From Pet Shop to Family – Kokuto’s Story – A Shiba’s Tale

From Pet Shop to Family – Kokuto’s Story – A Shiba’s Tale

Happy Birthday to my dear Shiba, Kokuto! You’re 5 years old! To celebrate our five years together and all the changes a marriage and baby has brought us, I want to share this Shiba’s tale of how I got to be his human and he my furry companion.

I grew up with dogs and always wanted to have one as a companion in my Japanese life. After going through relationship issues, I felt that it was time to put a hold on romance and focus more on me. 2012 started off with a breakup, then I had some positive changes, but by fall, things were falling apart. It was a tough time for me, and I thought I would take a break from dating and do all the things that made me happy. Still, I wanted a bit of a companionship, without the drama of relationships. It was time for a dog. I imagined that we’d go to dog friendly cafes in Tokyo and travel around Japan together.

I did tons of research on dog breeds, and… eventually settled on a doberman.

Look at how sleek they are. And, did you know, the breed was created by a German tax collector collector who wanted protection as he did his rounds? How cool is that?


I wasn’t concerned about the size. I was living in a studio apartment which was a 7 minute walk for Shinjuku Central Park, and a 30 minute walk from Yoyogi Dog Run. Even a doberman would have ample space to run and play. A dog like a doberman can’t be found in pet shops, so I did research on breeders. Most were located in western Japan or in Kyushu, but eventually I found a breeder in Chiba. It was December at the time, and I thought, “After the new year I’ll take a day off and go to Chiba, talk to the breeder, and get to know the puppies.”

Obviously, I never ended up getting a doberman. Why?

How I Met Kokuto

It all started one Sunday in Ueno. Even though I became a teacher at an international school, I used my days off to work in fashion retail at my old company and make extra money for my global excursions. On this particular day, after our lunch break, my co-worker and I took a different path back to the department store, and we happened across a pet shop. Pet shops in Japan, or nearly anywhere else for that matter, don’t have a good reputation.

I didn’t even want to look at those poor babies, but against my better judgement, I looked and saw a black furball in a cage on the lower corner of the shop’s main window. Looking at his information card I saw 柴, the kanji for “Shiba.” Having never seen a black Shiba before, I was interested…but it was time to get back to work.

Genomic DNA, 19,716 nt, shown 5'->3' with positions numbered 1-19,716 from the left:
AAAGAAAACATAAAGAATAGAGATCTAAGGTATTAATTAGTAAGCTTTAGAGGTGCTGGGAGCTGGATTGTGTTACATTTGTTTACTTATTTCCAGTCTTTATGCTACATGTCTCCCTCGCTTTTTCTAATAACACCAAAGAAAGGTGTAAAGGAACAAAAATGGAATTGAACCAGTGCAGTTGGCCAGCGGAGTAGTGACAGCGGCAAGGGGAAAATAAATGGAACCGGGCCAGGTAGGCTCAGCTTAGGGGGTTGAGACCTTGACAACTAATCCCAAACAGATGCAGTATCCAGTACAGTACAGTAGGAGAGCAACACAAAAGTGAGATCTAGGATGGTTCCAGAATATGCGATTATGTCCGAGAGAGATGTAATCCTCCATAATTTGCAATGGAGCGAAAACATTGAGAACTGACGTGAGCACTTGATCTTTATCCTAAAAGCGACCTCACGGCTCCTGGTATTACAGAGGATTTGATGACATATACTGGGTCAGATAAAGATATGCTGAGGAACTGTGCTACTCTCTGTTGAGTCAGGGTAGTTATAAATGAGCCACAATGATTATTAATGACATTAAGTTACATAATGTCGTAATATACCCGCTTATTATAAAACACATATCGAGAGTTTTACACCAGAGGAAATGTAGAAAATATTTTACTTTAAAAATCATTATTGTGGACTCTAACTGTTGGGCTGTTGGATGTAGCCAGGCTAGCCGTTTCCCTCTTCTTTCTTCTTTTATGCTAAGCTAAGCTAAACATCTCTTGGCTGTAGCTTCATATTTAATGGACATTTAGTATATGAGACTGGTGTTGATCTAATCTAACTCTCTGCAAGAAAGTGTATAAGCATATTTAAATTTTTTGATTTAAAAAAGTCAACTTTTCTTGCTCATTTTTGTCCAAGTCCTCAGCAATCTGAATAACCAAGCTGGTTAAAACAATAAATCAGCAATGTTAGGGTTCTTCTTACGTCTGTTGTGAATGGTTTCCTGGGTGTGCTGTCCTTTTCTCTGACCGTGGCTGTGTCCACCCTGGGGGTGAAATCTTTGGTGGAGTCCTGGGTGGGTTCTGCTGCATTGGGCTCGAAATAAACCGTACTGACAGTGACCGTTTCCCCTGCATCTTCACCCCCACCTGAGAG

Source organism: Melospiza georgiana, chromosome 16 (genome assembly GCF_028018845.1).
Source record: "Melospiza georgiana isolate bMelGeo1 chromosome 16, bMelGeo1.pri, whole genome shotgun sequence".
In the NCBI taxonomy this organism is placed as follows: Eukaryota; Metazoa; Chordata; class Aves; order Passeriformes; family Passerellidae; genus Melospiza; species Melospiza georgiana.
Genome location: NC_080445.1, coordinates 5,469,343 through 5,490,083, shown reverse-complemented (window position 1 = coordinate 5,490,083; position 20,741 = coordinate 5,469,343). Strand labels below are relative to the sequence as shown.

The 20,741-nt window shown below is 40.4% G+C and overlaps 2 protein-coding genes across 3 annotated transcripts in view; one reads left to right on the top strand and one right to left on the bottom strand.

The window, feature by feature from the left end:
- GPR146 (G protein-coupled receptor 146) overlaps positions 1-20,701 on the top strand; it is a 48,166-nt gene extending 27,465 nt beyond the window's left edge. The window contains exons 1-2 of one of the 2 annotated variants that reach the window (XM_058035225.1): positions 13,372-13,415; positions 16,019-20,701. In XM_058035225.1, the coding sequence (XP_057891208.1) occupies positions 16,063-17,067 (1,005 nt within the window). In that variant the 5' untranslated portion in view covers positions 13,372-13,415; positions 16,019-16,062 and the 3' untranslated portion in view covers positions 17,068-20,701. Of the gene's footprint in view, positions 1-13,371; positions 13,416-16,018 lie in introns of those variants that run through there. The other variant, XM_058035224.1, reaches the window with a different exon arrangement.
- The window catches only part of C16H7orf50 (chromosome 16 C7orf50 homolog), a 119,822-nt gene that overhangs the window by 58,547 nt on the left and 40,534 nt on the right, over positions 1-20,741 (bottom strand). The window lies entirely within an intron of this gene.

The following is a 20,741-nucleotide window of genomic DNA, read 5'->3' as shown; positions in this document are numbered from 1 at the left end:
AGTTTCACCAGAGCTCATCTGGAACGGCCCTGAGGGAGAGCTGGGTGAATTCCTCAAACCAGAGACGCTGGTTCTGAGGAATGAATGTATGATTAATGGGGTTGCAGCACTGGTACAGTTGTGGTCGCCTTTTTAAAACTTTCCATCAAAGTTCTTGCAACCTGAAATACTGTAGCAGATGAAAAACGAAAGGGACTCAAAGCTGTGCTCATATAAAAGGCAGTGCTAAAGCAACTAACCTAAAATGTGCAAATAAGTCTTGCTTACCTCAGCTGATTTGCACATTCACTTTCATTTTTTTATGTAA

During the remainder of the day, I kept thinking about that Shiba and I ended up going back on my 30 minute break.

This time, I noticed his price plastered in big numbers on his glass cage. ¥30,000. I was under the impression that dogs in pet shops were expensive. After all, all the other dogs and cats were going for at least ¥90,000. I asked the manager, “What’s wrong with that dog? Is he sick?”

He said that no, he was not sick, just old. Old as in 5 months old. Too big to be the tiny puppy most people expect when they come in for a new dog.

Hmm, I thought and then asked to hold him.

Normally when you hold puppies, they are so full of life and wriggle and squirm, but not this doggie. He was just there in my arms. I thought he really was sick and the manager wasn’t being honest. No matter how much I tried to get his attention, he was virtually unresponsive.

As I held him, the manager explained this dog was still at a pet shop. He’d originally been born (I imagine at a puppy mill) in Tochigi prefecture. Then, he made his way to Kabukicho [entertainment district] branch and came to Ueno last week.

I was surprised. Kabukicho, located in Shinjuku, was only a 5 minute ride from where I lived in Nishi-Shinjuku. We lived so close but ended up meeting in Ueno.

So I cuddled him and jokingly said, “Do you wanna come back to Shinjuku with me?”

I kid you not, at that moment, his eyes lit up with life and he started licking my face. He really did want to come back to Shinjuku – and with me!

Since it was my suggestion, I felt like I couldn’t back out, I needed to take him home. There was only one tiny problem… two days later was my flight to the US, and I wouldn’t be back in Japan until mid-January.

I explained the situation to the manager and he came up with a solution: pay the fees, do the paperwork, enroll in insurance, and they’d continue keep him in the shop, free of charge, until I returned. He made his daily sales quota, and I was assured that my dog would be waiting for me when I returned to Japan.


Poor thing had already spent 5 months of his life in a pet shop and would be spending yet another month in solitary. But, I was going to come back to free him.

As soon as I arrived at Narita, I sent my suitcase home by delivery service and made my way to Ueno using the Keisei Liner. (If staying in the Ueno area, you must use the Keisei Liner – it’s fast, convenient, and comfortable.)